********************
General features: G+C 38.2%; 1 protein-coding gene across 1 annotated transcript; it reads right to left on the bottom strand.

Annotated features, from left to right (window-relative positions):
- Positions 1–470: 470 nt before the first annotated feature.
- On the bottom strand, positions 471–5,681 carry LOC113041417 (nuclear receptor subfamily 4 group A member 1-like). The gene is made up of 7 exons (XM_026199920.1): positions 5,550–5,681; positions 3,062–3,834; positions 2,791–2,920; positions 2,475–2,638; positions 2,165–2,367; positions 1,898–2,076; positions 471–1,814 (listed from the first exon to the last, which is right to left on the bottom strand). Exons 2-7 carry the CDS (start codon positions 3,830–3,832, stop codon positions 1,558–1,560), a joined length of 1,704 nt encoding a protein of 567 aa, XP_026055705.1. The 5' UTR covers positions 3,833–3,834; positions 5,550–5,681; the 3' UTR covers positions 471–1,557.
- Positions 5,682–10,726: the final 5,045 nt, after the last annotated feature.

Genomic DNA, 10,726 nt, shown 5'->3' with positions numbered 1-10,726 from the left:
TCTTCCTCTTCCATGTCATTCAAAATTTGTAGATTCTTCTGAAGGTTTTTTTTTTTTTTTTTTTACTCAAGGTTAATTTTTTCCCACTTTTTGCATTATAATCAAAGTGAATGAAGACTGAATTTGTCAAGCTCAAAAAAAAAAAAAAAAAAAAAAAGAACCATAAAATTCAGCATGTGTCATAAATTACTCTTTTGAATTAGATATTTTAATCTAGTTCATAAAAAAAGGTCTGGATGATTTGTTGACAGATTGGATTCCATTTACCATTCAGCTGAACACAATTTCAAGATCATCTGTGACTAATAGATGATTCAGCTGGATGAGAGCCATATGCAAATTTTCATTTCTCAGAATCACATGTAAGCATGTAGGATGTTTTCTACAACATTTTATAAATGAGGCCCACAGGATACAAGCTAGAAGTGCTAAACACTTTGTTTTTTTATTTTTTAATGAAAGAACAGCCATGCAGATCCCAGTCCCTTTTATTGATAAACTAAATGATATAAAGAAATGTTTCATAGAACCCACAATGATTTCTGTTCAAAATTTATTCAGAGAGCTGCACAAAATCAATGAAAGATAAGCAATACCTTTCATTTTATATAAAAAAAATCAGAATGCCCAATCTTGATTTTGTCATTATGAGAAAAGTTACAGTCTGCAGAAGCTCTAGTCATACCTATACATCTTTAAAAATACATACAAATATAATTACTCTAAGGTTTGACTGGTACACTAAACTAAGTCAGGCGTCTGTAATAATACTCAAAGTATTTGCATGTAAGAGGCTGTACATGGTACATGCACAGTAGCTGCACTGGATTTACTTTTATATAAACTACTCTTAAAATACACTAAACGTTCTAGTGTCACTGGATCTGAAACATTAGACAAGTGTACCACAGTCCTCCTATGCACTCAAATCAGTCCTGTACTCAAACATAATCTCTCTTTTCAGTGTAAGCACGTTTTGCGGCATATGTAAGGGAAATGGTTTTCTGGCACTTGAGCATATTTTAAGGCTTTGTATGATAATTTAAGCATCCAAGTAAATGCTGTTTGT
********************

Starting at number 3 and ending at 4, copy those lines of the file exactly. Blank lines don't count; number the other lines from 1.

- Positions 1–470: 470 nt before the first annotated feature.
- On the bottom strand, positions 471–5,681 carry LOC113041417 (nuclear receptor subfamily 4 group A member 1-like). The gene is made up of 7 exons (XM_026199920.1): positions 5,550–5,681; positions 3,062–3,834; positions 2,791–2,920; positions 2,475–2,638; positions 2,165–2,367; positions 1,898–2,076; positions 471–1,814 (listed from the first exon to the last, which is right to left on the bottom strand). Exons 2-7 carry the CDS (start codon positions 3,830–3,832, stop codon positions 1,558–1,560), a joined length of 1,704 nt encoding a protein of 567 aa, XP_026055705.1. The 5' UTR covers positions 3,833–3,834; positions 5,550–5,681; the 3' UTR covers positions 471–1,557.